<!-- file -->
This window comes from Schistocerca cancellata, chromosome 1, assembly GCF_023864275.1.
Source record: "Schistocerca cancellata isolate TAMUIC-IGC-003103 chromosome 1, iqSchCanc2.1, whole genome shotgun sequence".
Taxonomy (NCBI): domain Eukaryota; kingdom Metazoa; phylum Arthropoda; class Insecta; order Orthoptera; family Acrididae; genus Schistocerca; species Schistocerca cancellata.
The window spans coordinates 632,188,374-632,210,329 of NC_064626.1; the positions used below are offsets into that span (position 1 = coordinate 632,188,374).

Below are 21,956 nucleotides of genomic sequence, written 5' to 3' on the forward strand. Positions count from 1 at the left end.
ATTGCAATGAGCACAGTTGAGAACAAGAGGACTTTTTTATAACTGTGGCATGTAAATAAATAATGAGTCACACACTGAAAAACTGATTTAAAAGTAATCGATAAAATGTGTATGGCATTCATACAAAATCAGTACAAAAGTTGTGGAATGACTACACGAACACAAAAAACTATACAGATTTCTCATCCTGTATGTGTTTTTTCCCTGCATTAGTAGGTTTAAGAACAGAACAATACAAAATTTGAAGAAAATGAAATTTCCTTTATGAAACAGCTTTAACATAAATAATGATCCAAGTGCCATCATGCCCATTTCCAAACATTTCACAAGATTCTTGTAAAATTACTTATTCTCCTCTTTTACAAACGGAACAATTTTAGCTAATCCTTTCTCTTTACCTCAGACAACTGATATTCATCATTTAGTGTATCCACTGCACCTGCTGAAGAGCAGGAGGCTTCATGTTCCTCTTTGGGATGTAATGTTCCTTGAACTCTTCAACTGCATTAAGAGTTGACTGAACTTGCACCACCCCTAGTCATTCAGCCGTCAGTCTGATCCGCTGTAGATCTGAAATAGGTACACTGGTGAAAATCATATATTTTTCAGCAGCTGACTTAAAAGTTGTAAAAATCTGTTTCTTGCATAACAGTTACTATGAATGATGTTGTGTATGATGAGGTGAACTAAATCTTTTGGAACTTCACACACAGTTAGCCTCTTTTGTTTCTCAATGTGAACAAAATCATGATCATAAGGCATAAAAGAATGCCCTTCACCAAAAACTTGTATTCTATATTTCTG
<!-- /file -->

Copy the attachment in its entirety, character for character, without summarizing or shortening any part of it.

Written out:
This window comes from Schistocerca cancellata, chromosome 1, assembly GCF_023864275.1.
Source record: "Schistocerca cancellata isolate TAMUIC-IGC-003103 chromosome 1, iqSchCanc2.1, whole genome shotgun sequence".
Taxonomy (NCBI): domain Eukaryota; kingdom Metazoa; phylum Arthropoda; class Insecta; order Orthoptera; family Acrididae; genus Schistocerca; species Schistocerca cancellata.
The window spans coordinates 632,188,374-632,210,329 of NC_064626.1; the positions used below are offsets into that span (position 1 = coordinate 632,188,374).

Below are 21,956 nucleotides of genomic sequence, written 5' to 3' on the forward strand. Positions count from 1 at the left end.
ATTGCAATGAGCACAGTTGAGAACAAGAGGACTTTTTTATAACTGTGGCATGTAAATAAATAATGAGTCACACACTGAAAAACTGATTTAAAAGTAATCGATAAAATGTGTATGGCATTCATACAAAATCAGTACAAAAGTTGTGGAATGACTACACGAACACAAAAAACTATACAGATTTCTCATCCTGTATGTGTTTTTTCCCTGCATTAGTAGGTTTAAGAACAGAACAATACAAAATTTGAAGAAAATGAAATTTCCTTTATGAAACAGCTTTAACATAAATAATGATCCAAGTGCCATCATGCCCATTTCCAAACATTTCACAAGATTCTTGTAAAATTACTTATTCTCCTCTTTTACAAACGGAACAATTTTAGCTAATCCTTTCTCTTTACCTCAGACAACTGATATTCATCATTTAGTGTATCCACTGCACCTGCTGAAGAGCAGGAGGCTTCATGTTCCTCTTTGGGATGTAATGTTCCTTGAACTCTTCAACTGCATTAAGAGTTGACTGAACTTGCACCACCCCTAGTCATTCAGCCGTCAGTCTGATCCGCTGTAGATCTGAAATAGGTACACTGGTGAAAATCATATATTTTTCAGCAGCTGACTTAAAAGTTGTAAAAATCTGTTTCTTGCATAACAGTTACTATGAATGATGTTGTGTATGATGAGGTGAACTAAATCTTTTGGAACTTCACACACAGTTAGCCTCTTTTGTTTCTCAATGTGAACAAAATCATGATCATAAGGCATAAAAGAATGCCCTTCACCAAAAACTTGTATTCTATATTTCTG